So what if my item of value had not only been lost, but had been through some stuff? What if that $20 bill was now crumpled, dirty, and weathered?
So he got up and went to his father. “But while he was still a long way off, his father saw him and was filled with compassion for him; he ran to his son, threw his arms around him and kissed him.
Let’s stop there for a minute.
Did the son go through some stuff? Did he face some consequences? Maybe deal with some pain and suffering? Did he deserve it? Well … maybe … But also look back at verse 14:
After he had spent everything, there was a severe famine in that whole country, and he began to be in need.
Sometimes we contribute to the problems we face, but sometimes things – like famines – just happen. And guess what? Our value doesn’t diminish because of our situation or our scars! And that’s affirmation.
Affirmation is what the father provided to the younger son.
God’s affirmation reminds us that we are special, we have value. And it’s nothing we have earned.
But we’re not finished with the story.
“Meanwhile, the older son was in the field. When he came near the house, he heard music and dancing. So he called one of the servants and asked him what was going on. ‘Your brother has come,’ he replied, ‘and your father has killed the fattened calf because he has him back safe and sound.’
“The older brother became angry and refused to go in. So his father went out and pleaded with him. But he answered his father, ‘Look! All these years I’ve been slaving for you and never disobeyed your orders. Yet you never gave me even a young goat so I could celebrate with my friends. But when this son of yours who has squandered your property with prostitutes comes home, you kill the fattened calf for him!’”
What about those times when we see someone get money, recognition, success, whatever, while we’re still here toiling and not getting the same? Don’t we have a right to be angry when others succeed without facing the same obstacles? Well … doesn’t that sound an awful lot like the older brother in the Luke 15? Am I the only one who has been guilty of whining to my Father about some sibling getting “unfair” rewards?
I have often related to the older brother of that parable, the serious and responsible one. But just like the younger son who demanded the father give him his inheritance, the older one had the same sense of entitlement – he just came at it from a different angle – by accusing their father of somehow holding out on him while the younger brother got perks he hadn’t earned.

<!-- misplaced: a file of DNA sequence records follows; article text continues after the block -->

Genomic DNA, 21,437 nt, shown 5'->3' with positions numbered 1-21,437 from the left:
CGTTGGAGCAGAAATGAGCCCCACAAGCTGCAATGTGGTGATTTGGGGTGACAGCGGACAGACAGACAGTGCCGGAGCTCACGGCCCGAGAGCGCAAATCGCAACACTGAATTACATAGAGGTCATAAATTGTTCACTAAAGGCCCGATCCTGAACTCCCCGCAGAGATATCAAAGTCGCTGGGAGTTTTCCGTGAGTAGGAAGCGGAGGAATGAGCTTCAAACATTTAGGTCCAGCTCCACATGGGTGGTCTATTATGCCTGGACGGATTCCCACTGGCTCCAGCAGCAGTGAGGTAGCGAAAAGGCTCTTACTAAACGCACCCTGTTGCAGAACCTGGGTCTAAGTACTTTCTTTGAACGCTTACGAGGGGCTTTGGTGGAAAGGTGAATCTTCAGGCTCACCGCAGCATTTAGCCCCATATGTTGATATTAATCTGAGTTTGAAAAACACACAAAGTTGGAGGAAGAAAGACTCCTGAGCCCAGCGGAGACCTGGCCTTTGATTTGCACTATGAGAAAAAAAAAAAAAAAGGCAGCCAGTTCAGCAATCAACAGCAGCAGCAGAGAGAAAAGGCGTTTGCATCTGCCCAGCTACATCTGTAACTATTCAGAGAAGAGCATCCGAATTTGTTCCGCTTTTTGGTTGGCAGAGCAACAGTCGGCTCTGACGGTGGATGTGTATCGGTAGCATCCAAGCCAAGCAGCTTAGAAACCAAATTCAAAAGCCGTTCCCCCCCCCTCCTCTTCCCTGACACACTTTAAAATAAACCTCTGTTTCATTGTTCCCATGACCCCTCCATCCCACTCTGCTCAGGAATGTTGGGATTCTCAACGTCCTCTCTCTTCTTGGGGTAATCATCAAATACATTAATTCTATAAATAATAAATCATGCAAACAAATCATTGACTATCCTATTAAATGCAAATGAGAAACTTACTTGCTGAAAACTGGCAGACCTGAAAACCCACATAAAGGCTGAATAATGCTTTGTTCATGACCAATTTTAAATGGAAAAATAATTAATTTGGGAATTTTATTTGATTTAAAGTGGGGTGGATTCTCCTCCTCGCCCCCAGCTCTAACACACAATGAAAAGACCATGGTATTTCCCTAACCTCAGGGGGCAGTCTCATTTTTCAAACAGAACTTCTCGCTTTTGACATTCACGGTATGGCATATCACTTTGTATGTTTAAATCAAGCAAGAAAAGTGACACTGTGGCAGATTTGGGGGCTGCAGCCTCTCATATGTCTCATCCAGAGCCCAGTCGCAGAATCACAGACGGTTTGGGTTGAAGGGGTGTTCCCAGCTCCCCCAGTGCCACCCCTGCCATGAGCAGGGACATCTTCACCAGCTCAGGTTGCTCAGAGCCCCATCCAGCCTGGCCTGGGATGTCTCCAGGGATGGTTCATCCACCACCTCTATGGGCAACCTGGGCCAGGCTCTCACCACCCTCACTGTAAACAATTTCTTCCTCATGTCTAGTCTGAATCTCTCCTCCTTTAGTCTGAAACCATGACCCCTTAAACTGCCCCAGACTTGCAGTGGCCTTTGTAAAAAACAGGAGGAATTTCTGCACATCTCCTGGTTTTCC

Affirmation is reflected in God’s love; entitlement is man’s twisted creation.
Affirmation recognizes that people have different needs, different obstacles, and different journeys.
Entitlement is thinking I need something just because someone else has it. Or deciding someone else received something unfairly because they didn’t earn it.
Entitlement is dangerous because it builds and festers and grows into the weeds that choke out the seeds of faith that yield the gifts we all can access. They choke the unique, all-encompassing, compassionate, affirming love only God can generate. And that’s sad, not only for those who miss out on the reflection, but also for the one stuck in those weeds – us!
Overcoming a sense of entitlement
To overcome this human condition, it helps to acknowledge that our obstacles – like mountains, buildings, and any landscape aspect – appear smaller to others because they are farther away than we are. And their mountains appear smaller to us for the same reason. We ALL – like both brothers in the parable – have obstacles custom built for us – sometimes by our own hands, sometimes by others, and sometimes just because.